Saturday, January 30, 2010

Pay to Play?

One of the things I have learned to do in this polarized climate is to keep my mouth shut when I hear others ranting about Obama, Pelosi, Reid and all the Democrats who throw away our tax dollars on excessive programs. As a rule, I bite my tongue and avoid saying things like “Where were you when Bush and a Republican majority in Congress created a trillion dollar deficit in just a couple of short years after entering office with the first surplus in the modern history of our nation?” At lunch yesterday, I sat patiently and waited, without comment, while two of my fellow golfers did what I euphemistically refer to as ‘the Fox thing’. They worked their way through Obama’s arrogance, Pelosi’s facelift, the failure of Social Security and the government’s role in deciding what kind of medical treatment we would get if the health plan is passed. Finally, I couldn’t help myself. In my most measured tone of voice, I leaned forward and asked the question, “What do you guys think about last week’s Supreme Court decision that allows foreign corporations to give unlimited funding to political candidates in the United States?” [Background: The conservative five members of the Court who rave constantly about judicial activism and other judges who ignore the original meaning and intent of the men who drafted our Constitution took it upon themselves to overturn case law over the last 104 years establishing reasonable limits on the campaign expenditures of corporations. They did this even though the original appeal before them did not seek the relief the Court provided. When Obama mentioned this during his State of the Union address this week, Alito, one of the justices who participated in the decision shook his head and mouthed the words ‘that’s not true.’]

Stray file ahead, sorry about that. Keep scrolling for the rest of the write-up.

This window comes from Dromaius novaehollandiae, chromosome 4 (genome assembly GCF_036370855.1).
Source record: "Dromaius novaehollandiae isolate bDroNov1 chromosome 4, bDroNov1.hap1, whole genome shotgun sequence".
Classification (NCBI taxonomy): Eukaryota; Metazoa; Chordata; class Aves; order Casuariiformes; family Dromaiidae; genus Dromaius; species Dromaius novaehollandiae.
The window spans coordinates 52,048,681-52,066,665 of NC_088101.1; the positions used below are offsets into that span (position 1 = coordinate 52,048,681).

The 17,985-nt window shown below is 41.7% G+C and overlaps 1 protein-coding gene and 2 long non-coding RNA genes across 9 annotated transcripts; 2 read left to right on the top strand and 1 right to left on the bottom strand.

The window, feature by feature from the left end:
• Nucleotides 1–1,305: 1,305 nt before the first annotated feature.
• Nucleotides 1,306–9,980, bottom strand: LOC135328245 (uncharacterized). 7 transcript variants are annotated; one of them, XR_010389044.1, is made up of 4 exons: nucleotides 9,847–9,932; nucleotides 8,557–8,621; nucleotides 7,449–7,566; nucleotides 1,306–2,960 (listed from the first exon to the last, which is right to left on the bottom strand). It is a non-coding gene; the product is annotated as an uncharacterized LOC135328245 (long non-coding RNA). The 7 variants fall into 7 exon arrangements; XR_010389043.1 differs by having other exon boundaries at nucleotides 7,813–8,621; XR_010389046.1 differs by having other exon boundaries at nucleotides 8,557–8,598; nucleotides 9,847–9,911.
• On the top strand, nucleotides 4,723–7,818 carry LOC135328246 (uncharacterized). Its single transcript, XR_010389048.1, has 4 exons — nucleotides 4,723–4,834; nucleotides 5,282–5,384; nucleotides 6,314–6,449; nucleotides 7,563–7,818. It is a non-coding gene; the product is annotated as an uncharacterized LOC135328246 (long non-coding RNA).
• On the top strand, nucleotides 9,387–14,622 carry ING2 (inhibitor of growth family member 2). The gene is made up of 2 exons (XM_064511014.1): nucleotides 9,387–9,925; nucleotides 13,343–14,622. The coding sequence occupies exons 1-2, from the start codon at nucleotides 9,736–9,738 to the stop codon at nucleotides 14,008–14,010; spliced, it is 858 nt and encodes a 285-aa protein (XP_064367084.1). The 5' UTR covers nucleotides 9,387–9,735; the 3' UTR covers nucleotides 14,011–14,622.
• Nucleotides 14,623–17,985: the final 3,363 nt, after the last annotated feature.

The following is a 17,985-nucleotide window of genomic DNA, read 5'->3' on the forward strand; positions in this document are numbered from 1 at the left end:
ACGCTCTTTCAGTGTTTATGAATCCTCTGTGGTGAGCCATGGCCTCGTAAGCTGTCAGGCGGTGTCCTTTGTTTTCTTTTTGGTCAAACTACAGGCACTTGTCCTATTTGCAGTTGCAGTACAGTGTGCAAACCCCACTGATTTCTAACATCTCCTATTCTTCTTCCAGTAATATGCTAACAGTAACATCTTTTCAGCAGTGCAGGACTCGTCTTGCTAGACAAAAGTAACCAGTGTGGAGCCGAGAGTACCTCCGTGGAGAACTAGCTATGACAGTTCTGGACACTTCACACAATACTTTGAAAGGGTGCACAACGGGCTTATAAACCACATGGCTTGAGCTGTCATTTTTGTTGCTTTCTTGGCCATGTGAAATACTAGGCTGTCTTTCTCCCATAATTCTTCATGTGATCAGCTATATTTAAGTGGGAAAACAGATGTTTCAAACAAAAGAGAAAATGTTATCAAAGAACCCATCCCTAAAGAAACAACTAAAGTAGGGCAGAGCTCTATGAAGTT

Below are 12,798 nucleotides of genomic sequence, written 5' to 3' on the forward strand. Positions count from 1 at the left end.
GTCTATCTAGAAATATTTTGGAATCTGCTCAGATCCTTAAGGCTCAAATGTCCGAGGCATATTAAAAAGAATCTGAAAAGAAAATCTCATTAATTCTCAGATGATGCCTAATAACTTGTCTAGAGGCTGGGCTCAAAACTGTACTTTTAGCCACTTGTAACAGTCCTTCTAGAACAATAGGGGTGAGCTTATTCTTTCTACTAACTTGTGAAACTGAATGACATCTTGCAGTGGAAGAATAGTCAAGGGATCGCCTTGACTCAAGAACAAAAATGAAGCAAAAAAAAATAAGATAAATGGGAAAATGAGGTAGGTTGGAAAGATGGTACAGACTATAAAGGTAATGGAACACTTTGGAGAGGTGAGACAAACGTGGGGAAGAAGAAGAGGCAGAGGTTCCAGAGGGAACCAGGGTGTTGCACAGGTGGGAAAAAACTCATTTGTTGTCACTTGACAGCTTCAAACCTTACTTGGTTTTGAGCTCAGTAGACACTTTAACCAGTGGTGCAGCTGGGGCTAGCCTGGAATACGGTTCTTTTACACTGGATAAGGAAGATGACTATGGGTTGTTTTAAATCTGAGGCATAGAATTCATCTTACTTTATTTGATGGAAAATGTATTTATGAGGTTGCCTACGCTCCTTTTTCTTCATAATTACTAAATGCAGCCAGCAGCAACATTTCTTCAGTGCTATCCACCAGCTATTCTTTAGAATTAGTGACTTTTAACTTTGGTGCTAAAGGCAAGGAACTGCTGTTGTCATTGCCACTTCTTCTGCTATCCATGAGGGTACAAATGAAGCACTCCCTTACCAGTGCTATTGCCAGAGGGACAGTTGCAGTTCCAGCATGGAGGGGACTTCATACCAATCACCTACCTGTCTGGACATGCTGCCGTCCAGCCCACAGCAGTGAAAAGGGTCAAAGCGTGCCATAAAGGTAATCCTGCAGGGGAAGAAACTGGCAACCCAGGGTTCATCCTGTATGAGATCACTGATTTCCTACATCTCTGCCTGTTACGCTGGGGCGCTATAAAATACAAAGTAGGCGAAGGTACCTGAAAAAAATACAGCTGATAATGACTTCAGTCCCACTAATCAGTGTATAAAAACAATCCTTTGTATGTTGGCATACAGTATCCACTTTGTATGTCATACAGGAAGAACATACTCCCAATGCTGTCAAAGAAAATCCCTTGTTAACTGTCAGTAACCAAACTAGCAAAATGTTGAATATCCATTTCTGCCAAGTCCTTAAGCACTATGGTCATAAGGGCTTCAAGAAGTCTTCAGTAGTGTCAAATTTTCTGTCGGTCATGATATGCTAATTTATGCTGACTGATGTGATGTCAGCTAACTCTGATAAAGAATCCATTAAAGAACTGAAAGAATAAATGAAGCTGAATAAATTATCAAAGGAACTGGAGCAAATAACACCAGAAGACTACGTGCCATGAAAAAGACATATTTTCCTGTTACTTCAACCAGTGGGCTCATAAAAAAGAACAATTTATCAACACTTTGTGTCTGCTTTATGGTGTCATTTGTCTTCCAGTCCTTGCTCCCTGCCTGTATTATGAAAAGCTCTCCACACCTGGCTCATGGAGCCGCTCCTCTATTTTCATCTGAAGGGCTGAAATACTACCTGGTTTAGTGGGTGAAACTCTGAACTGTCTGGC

Both guys sat back and looked at me like I just stepped out of a spaceship from a different planet. “Money has nothing to do with politics,” one of them said. The other nodded his head approvingly. He continued, “Money doesn’t influence politics. It is issues that are important.” These are nice guys, and both of them are a hell of a lot better golfers than I ever will be, but I sat there dumbfounded. I didn’t have to practice any restraint in staying silent, because I didn’t know how to respond. My mind worked furiously, I was trying to remember the exact phrasing of an old saying. I was trying to remember who said it. It goes something like this. “There are two things that are important in politics, the first is money, . . .and I can’t remember the second.” My final thought as we shook hands and went our separate ways is that I had missed an opportunity for a teachable moment by staying silent. It wouldn’t have done any good. Fox had already spoken on this issue. The various pundits had already proclaimed that spending money on campaigns does not influence outcomes. And so it is.

Maybe I am from a different planet.

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